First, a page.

7. Help you teen connect to the community – Show interest in the 40 mandatory volunteer hours needed for high school graduation-talk about the 40 hours with your teen and why this is an important contribution for the community. Find something you do that helps a person, or group and why it matters. Teens are egocentric and self-centred during these years. If they identify personally with a cause, they will be motivated to do it. Help your teen choose a volunteer group that is important to him or her (possibly a loved one has Diabetes) and the teen will volunteer with that service because there is a personal connection. They care a lot about their social status and feel awkward doing something alone. Have them pair up with a peer and do it together. Studies show a common thread between those kids who show empathy and have a connection to their community and those who success as thriving adults. Studies also show that risk factors (crime, alcohol other drugs, mental health, medical issues and troubled relationships) are reduced.
  8. Getting a Job takes Work – One of the common markers of success for parents seems to be if our teen gets a part time job. The job market is not what it was. It used to be that we could get a job at the start of a summer and work full time. We’d save tons of money and even buy a cheap car (not anymore!). Jobs are now hard to get. Adults with qualifications report being unemployed, underemployed or working outside their field of training. Many adults have taken the jobs that our teens would have gotten. Looking for jobs, applying, practicing for the interview and being on the job brings anxiety. Don’t assume your teen knows how to master these steps and feel comfortable doing them. Job site researchers and bloggers report that many people get a job because of who they know. This is very important when we speak of a teen that is new in the job market and without experience. If it is their first job, they do not often know how to build a resume or fill out an application using volunteer experience or other information which employers find valuable. They need help. If you feel out of your element your youth will not listen to you, cannot find help within the school, or community agency that provides vocational help, it might be time to seek the services of a skilled professional like a therapist. Many youth (and adults) benefit from just a few coaching and counselling sessions. In this environment, they discover their worth, build self-esteem and learn how to market their life skills for school, work I relationships. Think of all the people you know for anyone who could hire your teen for an hour, a few hours, occasional hours or part time. Youth want to be useful and they want to be independent. They don’t know how.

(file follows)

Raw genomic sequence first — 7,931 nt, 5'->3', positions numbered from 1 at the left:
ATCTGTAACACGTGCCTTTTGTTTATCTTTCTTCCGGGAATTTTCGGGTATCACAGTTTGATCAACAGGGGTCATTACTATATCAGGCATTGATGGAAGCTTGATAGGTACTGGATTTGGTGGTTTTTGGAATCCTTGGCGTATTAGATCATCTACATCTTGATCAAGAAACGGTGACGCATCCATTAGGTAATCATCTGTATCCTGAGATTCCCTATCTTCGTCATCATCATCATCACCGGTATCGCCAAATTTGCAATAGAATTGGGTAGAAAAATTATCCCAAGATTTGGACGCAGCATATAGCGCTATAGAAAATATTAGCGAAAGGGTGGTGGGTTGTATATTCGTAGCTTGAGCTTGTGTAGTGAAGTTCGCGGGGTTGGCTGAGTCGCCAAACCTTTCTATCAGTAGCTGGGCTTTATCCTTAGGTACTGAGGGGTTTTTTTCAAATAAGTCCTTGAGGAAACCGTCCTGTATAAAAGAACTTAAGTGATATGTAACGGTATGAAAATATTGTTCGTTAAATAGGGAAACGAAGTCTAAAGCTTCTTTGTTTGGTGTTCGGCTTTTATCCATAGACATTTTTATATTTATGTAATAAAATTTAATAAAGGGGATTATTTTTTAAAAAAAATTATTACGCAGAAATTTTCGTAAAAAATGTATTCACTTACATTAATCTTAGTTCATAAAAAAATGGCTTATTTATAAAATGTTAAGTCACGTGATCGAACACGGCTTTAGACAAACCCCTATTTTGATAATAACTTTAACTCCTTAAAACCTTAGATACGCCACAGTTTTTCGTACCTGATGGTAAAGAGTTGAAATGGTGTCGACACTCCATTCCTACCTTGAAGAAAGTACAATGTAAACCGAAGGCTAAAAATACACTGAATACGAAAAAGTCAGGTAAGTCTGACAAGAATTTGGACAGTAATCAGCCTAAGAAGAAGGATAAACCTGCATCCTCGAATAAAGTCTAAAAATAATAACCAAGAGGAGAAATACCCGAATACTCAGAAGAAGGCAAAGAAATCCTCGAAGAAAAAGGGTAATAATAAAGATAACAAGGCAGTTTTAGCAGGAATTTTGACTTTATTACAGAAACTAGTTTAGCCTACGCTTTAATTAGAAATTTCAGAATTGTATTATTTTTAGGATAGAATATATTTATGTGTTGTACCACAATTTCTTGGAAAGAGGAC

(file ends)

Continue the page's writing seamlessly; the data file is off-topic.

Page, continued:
9. Get Your Teen Busy – Studies show that idle time without activities or recreation can lead to ill health and bad habits such as drinking and drugging, excessive gaming or social media involvement, weight gain and moodiness. Lack of sufficient face to face connection makes for socially anxious kids because they do not get the practice they need to advocate for themselves in the real world. Socially anxious symptoms lead to a whole other set of challenges. We want to do whatever it takes to help our teens, right? Carve out some of your time. Make an intentional effort to work on this together. Help your teen fill some time with a volunteer activity. Ask a friend or educational professional to assist or find a neighbour that could use some help. Recruit another adult who your teen admires (aunt, coach, friend’s parent) if you and your teen are at odds. This effort may feel like scraping glue off the bottom of your shoe at first, depending how inactive your teen has become. The teen may complain. Remember: A teen feels good when part of the greater good and teens need to know that they matter.
  10. Get Active – It is true that teens need a lot of rest but they also do well with structure, even if rest and leisure is built into a schedule. If you have a dog, walk the dog with your teen. If you have a neighbourhood mailbox, walk to it. If you get groceries, make up an excuse that you could really use your daughter or son’s opinion on something and discuss it on the way to the store. The teen may do it if it does not feel like a chore. Community Centres and Recreational facilities offer a lot of classes–some for a few hours and some for several sessions–pick something together or enlist the help of a friend where the kids are also friends. Tell your teen that you really want to do it but you are chicken to do that activity alone. This is a good time to offer a bribe… whatever motivates a teen to get active is worth it! Catch yourself having some fun together. The smile on your teen’s face is worth it all.